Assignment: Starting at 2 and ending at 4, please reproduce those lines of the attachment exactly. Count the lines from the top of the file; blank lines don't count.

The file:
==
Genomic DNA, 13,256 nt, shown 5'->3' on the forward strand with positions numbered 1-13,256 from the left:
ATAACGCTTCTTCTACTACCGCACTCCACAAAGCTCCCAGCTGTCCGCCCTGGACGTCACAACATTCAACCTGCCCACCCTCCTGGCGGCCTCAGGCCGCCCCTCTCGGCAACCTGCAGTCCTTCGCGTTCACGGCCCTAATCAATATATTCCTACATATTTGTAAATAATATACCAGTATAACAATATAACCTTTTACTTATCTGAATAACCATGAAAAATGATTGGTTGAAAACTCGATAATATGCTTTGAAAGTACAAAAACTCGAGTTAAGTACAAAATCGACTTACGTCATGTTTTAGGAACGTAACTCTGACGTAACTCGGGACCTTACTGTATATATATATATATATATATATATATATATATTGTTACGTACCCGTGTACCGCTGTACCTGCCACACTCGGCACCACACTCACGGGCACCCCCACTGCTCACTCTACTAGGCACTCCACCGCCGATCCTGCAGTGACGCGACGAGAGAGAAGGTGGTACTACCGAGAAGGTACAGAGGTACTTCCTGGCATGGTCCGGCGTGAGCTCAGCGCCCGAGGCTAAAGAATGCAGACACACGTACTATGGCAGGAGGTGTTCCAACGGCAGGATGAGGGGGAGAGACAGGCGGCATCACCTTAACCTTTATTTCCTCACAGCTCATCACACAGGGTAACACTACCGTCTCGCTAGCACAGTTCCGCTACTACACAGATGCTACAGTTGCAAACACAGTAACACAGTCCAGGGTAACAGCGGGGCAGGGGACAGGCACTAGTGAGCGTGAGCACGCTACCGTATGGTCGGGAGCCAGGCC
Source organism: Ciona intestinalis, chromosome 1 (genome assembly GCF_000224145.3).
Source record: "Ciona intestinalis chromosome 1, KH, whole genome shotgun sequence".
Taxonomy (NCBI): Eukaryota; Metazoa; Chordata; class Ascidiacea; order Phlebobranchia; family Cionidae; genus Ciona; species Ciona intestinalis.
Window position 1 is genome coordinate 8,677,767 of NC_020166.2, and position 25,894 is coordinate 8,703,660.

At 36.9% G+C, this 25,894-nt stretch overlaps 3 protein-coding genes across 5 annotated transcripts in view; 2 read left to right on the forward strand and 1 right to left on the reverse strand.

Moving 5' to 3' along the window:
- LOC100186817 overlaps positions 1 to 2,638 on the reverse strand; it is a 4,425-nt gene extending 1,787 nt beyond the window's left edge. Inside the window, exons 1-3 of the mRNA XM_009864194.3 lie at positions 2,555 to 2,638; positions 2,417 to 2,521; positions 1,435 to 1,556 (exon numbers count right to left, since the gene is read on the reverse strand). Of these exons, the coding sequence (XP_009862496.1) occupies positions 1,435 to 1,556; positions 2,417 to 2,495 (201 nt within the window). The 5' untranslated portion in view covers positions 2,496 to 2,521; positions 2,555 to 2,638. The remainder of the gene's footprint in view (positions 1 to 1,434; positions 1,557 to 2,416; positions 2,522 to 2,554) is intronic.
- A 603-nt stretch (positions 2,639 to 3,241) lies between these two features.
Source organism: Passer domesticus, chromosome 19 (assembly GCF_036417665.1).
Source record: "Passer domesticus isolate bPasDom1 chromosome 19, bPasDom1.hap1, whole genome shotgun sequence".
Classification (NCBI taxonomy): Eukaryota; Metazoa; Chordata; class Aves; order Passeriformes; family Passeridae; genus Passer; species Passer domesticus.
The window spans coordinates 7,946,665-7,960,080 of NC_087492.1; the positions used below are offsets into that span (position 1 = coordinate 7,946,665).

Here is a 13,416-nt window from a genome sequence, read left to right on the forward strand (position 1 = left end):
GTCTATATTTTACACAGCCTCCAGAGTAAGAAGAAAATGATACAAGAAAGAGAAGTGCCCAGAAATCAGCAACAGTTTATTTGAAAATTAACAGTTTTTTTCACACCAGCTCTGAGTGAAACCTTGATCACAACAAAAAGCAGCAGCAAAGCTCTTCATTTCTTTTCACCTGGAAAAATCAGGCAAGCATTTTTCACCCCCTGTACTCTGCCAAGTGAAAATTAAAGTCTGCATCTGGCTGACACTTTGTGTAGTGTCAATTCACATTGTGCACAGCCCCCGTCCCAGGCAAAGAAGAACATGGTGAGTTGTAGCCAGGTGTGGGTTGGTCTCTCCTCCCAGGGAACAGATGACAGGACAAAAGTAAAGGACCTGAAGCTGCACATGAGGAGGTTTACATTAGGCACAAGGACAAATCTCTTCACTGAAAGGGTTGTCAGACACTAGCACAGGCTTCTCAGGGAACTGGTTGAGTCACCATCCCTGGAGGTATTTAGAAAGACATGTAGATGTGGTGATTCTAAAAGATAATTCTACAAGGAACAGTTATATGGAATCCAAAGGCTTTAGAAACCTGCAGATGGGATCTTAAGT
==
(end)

ATAACGCTTCTTCTACTACCGCACTCCACAAAGCTCCCAGCTGTCCGCCCTGGACGTCACAACATTCAACCTGCCCACCCTCCTGGCGGCCTCAGGCCGCCCCTCTCGGCAACCTGCAGTCCTTCGCGTTCACGGCCCTAATCAATATATTCCTACATATTTGTAAATAATATACCAGTATAACAATATAACCTTTTACTTATCTGAATAACCATGAAAAATGATTGGTTGAAAACTCGATAATATGCTTTGAAAGTACAAAAACTCGAGTTAAGTACAAAATCGACTTACGTCATGTTTTAGGAACGTAACTCTGACGTAACTCGGGACCTTACTGTATATATATATATATATATATATATATATATATTGTTACGTACCCGTGTACCGCTGTACCTGCCACACTCGGCACCACACTCACGGGCACCCCCACTGCTCACTCTACTAGGCACTCCACCGCCGATCCTGCAGTGACGCGACGAGAGAGAAGGTGGTACTACCGAGAAGGTACAGAGGTACTTCCTGGCATGGTCCGGCGTGAGCTCAGCGCCCGAGGCTAAAGAATGCAGACACACGTACTATGGCAGGAGGTGTTCCAACGGCAGGATGAGGGGGAGAGACAGGCGGCATCACCTTAACCTTTATTTCCTCACAGCTCATCACACAGGGTAACACTACCGTCTCGCTAGCACAGTTCCGCTACTACACAGATGCTACAGTTGCAAACACAGTAACACAGTCCAGGGTAACAGCGGGGCAGGGGACAGGCACTAGTGAGCGTGAGCACGCTACCGTATGGTCGGGAGCCAGGCC
Source organism: Ciona intestinalis, chromosome 1 (genome assembly GCF_000224145.3).
Source record: "Ciona intestinalis chromosome 1, KH, whole genome shotgun sequence".